We would also go over to the Government Center. They had a relief map of Yosemite Valley and the Back Country. I never tired of looking at it. I knew I would never get into the backcountry, as we were not hikers. I can remember one hike we did make up to Sentinel Dome and my Mother practically had to carry Marilyn back down the trail, which ruined Mother's knee and it was never the same after that. We didn't miss the hiking anyway. We ran full tilt all day long with gay abandonment. Such joyful abandonment!!
One of the fascinations of Government Center was the Indian squaw Maggie who would show us how the Indians cooked. She did not permit having her picture taken and so we honored her wishes. Wish we could have gotten a picture of her. I can see the Indian baskets still, where she put hot stones in the water and actually got the water to boil. She was then able to cook the ground acorns. We were fascinated. We would also go to the Government Center in the early evening to watch the evening Primroses open up. They were so delicate and gently beautiful.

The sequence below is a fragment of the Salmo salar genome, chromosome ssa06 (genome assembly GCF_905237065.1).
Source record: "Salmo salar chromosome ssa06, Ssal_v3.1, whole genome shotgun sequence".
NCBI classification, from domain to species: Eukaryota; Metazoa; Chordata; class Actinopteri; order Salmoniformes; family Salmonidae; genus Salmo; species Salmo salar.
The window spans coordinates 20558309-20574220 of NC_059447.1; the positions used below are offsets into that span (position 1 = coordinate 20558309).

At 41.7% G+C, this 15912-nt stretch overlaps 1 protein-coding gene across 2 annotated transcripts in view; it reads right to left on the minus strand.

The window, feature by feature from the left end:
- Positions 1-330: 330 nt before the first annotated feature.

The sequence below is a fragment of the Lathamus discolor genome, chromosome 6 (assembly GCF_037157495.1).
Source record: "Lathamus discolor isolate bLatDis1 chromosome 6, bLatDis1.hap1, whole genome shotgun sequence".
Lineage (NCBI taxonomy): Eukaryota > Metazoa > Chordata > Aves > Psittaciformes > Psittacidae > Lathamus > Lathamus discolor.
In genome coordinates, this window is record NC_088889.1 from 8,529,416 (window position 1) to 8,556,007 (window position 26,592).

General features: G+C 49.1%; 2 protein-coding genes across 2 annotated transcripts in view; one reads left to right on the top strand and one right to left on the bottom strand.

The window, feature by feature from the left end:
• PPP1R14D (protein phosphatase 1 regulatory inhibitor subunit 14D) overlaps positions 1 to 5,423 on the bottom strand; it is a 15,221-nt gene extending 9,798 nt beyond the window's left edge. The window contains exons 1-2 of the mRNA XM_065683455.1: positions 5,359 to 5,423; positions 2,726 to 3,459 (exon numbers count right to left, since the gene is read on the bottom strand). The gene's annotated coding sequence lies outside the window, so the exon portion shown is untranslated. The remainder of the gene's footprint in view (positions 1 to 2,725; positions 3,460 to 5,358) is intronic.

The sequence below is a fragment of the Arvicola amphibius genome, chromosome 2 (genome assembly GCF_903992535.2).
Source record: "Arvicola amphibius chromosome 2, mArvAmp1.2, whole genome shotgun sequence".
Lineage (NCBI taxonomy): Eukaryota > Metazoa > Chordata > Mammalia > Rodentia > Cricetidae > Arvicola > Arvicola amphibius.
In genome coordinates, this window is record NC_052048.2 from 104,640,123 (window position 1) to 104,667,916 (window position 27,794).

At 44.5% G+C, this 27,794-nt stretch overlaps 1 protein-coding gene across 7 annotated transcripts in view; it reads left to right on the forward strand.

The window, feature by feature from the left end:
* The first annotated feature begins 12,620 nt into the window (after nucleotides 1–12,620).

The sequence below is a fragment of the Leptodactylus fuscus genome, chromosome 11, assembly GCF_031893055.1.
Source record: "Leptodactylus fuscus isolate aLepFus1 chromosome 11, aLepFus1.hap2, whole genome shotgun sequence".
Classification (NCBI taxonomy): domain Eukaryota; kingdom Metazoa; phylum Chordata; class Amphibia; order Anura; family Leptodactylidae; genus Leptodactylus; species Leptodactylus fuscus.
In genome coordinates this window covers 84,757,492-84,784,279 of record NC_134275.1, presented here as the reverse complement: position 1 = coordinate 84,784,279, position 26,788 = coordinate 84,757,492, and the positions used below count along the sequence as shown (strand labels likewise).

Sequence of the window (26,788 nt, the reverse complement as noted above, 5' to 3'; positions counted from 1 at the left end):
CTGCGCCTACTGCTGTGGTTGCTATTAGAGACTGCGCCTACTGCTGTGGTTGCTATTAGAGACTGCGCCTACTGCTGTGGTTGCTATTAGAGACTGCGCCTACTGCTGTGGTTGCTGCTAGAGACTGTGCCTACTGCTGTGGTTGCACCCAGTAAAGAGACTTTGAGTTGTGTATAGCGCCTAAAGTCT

"They," the National Park Service, decided the museum needed to be renovated. It was a travesty what they did to the museum and my first lesson in what total strangers, in power can do to something that is perfect. The relief map of Yosemite was gone, all the dioramas, gone. I think now of how they want to "redo" the whole Yosemite Valley and I could just scream. I hope it won't be in my lifetime.
What they have done that I thoroughly agree with is the reclaiming of the meadows and the shuttle bus system. The bus is free, open air, easy to hop on and off and takes you all over the valley floor.